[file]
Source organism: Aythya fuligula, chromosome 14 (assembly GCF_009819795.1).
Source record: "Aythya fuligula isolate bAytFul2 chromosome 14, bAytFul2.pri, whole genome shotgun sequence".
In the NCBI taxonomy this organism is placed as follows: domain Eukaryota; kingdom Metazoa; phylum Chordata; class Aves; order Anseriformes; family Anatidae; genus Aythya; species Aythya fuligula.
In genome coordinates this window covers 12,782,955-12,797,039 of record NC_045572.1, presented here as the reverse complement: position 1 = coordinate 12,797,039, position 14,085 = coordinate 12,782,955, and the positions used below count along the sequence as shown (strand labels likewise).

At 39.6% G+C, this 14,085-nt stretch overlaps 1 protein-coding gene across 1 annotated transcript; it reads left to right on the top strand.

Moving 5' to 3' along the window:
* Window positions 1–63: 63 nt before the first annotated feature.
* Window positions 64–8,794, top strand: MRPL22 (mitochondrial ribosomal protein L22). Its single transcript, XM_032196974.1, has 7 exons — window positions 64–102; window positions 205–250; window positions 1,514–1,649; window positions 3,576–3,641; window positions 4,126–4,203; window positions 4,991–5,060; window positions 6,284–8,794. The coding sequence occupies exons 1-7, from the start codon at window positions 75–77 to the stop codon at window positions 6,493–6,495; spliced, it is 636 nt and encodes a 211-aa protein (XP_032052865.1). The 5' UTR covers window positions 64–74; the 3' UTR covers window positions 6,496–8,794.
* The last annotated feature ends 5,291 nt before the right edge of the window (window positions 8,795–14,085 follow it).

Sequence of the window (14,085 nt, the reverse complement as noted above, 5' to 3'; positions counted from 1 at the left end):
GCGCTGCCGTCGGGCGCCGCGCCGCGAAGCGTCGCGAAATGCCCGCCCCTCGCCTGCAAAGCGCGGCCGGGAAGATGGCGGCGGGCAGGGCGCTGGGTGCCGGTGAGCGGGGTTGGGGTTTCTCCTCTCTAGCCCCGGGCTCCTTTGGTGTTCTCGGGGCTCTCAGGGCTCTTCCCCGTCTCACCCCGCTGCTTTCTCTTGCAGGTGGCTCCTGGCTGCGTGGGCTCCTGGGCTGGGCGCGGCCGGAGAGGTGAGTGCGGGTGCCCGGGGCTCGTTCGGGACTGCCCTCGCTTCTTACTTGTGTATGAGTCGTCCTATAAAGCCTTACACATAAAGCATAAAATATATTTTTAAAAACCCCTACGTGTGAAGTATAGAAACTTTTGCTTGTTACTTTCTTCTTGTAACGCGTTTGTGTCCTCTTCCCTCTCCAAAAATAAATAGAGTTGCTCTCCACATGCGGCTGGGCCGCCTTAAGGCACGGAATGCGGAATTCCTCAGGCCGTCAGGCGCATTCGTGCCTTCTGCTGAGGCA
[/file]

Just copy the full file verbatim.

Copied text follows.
Source organism: Aythya fuligula, chromosome 14 (assembly GCF_009819795.1).
Source record: "Aythya fuligula isolate bAytFul2 chromosome 14, bAytFul2.pri, whole genome shotgun sequence".
In the NCBI taxonomy this organism is placed as follows: domain Eukaryota; kingdom Metazoa; phylum Chordata; class Aves; order Anseriformes; family Anatidae; genus Aythya; species Aythya fuligula.
In genome coordinates this window covers 12,782,955-12,797,039 of record NC_045572.1, presented here as the reverse complement: position 1 = coordinate 12,797,039, position 14,085 = coordinate 12,782,955, and the positions used below count along the sequence as shown (strand labels likewise).

At 39.6% G+C, this 14,085-nt stretch overlaps 1 protein-coding gene across 1 annotated transcript; it reads left to right on the top strand.

Moving 5' to 3' along the window:
* Window positions 1–63: 63 nt before the first annotated feature.
* Window positions 64–8,794, top strand: MRPL22 (mitochondrial ribosomal protein L22). Its single transcript, XM_032196974.1, has 7 exons — window positions 64–102; window positions 205–250; window positions 1,514–1,649; window positions 3,576–3,641; window positions 4,126–4,203; window positions 4,991–5,060; window positions 6,284–8,794. The coding sequence occupies exons 1-7, from the start codon at window positions 75–77 to the stop codon at window positions 6,493–6,495; spliced, it is 636 nt and encodes a 211-aa protein (XP_032052865.1). The 5' UTR covers window positions 64–74; the 3' UTR covers window positions 6,496–8,794.
* The last annotated feature ends 5,291 nt before the right edge of the window (window positions 8,795–14,085 follow it).

Sequence of the window (14,085 nt, the reverse complement as noted above, 5' to 3'; positions counted from 1 at the left end):
GCGCTGCCGTCGGGCGCCGCGCCGCGAAGCGTCGCGAAATGCCCGCCCCTCGCCTGCAAAGCGCGGCCGGGAAGATGGCGGCGGGCAGGGCGCTGGGTGCCGGTGAGCGGGGTTGGGGTTTCTCCTCTCTAGCCCCGGGCTCCTTTGGTGTTCTCGGGGCTCTCAGGGCTCTTCCCCGTCTCACCCCGCTGCTTTCTCTTGCAGGTGGCTCCTGGCTGCGTGGGCTCCTGGGCTGGGCGCGGCCGGAGAGGTGAGTGCGGGTGCCCGGGGCTCGTTCGGGACTGCCCTCGCTTCTTACTTGTGTATGAGTCGTCCTATAAAGCCTTACACATAAAGCATAAAATATATTTTTAAAAACCCCTACGTGTGAAGTATAGAAACTTTTGCTTGTTACTTTCTTCTTGTAACGCGTTTGTGTCCTCTTCCCTCTCCAAAAATAAATAGAGTTGCTCTCCACATGCGGCTGGGCCGCCTTAAGGCACGGAATGCGGAATTCCTCAGGCCGTCAGGCGCATTCGTGCCTTCTGCTGAGGCA